Change #1: Talent Acquisition
This is good news for both employees and employers. The pool of talent, and the selection of jobs, just expanded. In theory, your next great hire could be anywhere. In practice, not every company is ready for a truly global workforce. Asynchronous working hours are only the tip of the iceberg. Bigger, thornier issues include tax and regulatory obligations, which vary wildly from one jurisdiction to another. This is however positive if you have a global client base and can use the diverse time zones to match your clients.
That said, hybrid working arrangements still mean access to a wider selection of candidates. When all of your employees are expected to be in the office every day, your selection of potential employees is limited to those within — let’s be generous, a 90-minute commute. If employees are only expected in the office once a week, or perhaps even once a month, the extent of that commuter shed expands significantly, by double or even more. Depending on where your office is located, that could easily double, even triple, your candidate pool. And that’s before factoring in access to employees who are only considering hybrid or remote positions.
Change #2: Diversity, Equity, and Inclusion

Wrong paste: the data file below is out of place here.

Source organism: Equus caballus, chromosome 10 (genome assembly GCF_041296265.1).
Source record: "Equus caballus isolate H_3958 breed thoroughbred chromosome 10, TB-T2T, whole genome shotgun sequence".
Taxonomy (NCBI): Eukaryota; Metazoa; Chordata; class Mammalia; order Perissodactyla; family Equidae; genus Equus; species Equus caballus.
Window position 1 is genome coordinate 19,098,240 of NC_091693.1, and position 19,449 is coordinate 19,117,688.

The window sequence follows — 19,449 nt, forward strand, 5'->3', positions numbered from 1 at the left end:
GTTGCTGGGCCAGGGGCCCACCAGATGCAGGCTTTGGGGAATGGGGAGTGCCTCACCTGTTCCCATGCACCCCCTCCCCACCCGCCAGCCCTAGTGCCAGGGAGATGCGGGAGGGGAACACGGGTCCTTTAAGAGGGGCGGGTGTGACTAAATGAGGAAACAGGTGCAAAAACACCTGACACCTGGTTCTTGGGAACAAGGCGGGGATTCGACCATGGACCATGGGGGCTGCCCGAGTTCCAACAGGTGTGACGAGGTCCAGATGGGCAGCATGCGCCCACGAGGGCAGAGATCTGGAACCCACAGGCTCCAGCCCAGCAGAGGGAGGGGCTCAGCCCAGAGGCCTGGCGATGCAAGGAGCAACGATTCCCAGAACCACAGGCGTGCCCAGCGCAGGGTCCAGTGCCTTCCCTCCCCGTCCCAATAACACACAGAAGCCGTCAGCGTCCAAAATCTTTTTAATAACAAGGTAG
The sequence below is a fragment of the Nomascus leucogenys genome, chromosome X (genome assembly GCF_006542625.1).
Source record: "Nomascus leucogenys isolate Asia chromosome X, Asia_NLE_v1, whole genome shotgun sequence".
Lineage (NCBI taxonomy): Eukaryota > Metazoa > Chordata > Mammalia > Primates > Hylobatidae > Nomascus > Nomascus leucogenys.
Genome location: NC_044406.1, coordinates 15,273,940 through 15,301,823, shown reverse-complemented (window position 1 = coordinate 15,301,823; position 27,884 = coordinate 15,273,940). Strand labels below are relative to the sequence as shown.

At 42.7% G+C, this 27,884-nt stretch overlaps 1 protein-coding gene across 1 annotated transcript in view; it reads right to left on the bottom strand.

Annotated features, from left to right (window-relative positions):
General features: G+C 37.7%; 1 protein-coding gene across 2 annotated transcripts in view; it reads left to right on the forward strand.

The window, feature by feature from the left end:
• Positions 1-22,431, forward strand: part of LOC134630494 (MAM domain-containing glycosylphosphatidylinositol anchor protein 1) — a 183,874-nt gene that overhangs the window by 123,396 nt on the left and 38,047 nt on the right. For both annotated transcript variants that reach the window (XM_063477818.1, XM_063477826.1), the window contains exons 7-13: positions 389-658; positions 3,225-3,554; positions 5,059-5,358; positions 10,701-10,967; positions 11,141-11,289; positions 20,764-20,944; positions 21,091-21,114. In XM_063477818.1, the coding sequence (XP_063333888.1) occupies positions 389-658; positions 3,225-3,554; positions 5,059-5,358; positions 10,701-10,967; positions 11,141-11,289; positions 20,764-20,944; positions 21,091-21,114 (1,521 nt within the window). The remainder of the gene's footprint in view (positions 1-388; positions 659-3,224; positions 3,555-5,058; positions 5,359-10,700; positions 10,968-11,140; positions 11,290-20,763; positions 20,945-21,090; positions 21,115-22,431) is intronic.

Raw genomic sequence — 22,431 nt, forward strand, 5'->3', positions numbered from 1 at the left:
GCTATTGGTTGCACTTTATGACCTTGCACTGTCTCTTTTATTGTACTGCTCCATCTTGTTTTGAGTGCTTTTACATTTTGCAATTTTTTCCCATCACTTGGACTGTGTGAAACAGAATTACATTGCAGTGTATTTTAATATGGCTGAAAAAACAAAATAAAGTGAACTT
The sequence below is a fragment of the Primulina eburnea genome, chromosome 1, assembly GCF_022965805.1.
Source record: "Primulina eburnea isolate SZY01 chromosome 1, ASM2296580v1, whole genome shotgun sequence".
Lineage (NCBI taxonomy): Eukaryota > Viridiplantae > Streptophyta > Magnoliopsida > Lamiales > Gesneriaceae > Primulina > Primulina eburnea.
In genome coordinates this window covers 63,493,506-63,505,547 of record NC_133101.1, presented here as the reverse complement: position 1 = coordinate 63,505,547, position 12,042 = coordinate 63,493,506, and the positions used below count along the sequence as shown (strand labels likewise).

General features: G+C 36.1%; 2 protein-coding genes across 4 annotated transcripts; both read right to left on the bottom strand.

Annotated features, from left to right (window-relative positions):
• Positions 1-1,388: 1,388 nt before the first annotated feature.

When work is done in a mostly remote context, it can have the effect of leveling the playing field when it comes to who gets access to promotions and other opportunities to grow. Why? Because it focuses the basis for these decisions on what really matters: performance, meeting, and exceeding expectations. Subjective factors that have played a significant role in these decisions in the past matter less. Things like who’s more outgoing and gregarious in the workplace; who tells the best jokes; and who’s louder, and is therefore perceived to contribute more in meetings.
When meetings are held virtually, there is necessarily a greater degree of moderation; attendees are given the floor in turn, and therefore everyone gets an equal opportunity to have their voice heard (often while others are muted). It’s no longer just the loudest voice in the room. This kind of equity offers the potential of a tremendous advance for people whose first language isn’t the predominant one in the company, for people living with disabilities, and for people who are just naturally quieter.
Access to a broader talent pool allows for a more diverse workforce. The talent pool is increased and from that, with a balanced approach can come greater diversity.
Change #3: Management
Hybrid working arrangements demand different management skills than managing teams in person. Companies that succeed will be those that upskill their current managers, hire more great ones, and let managers go when they can’t (or won’t) adapt. If the new models are not succeeding the leadership and management is clearly the first place to address.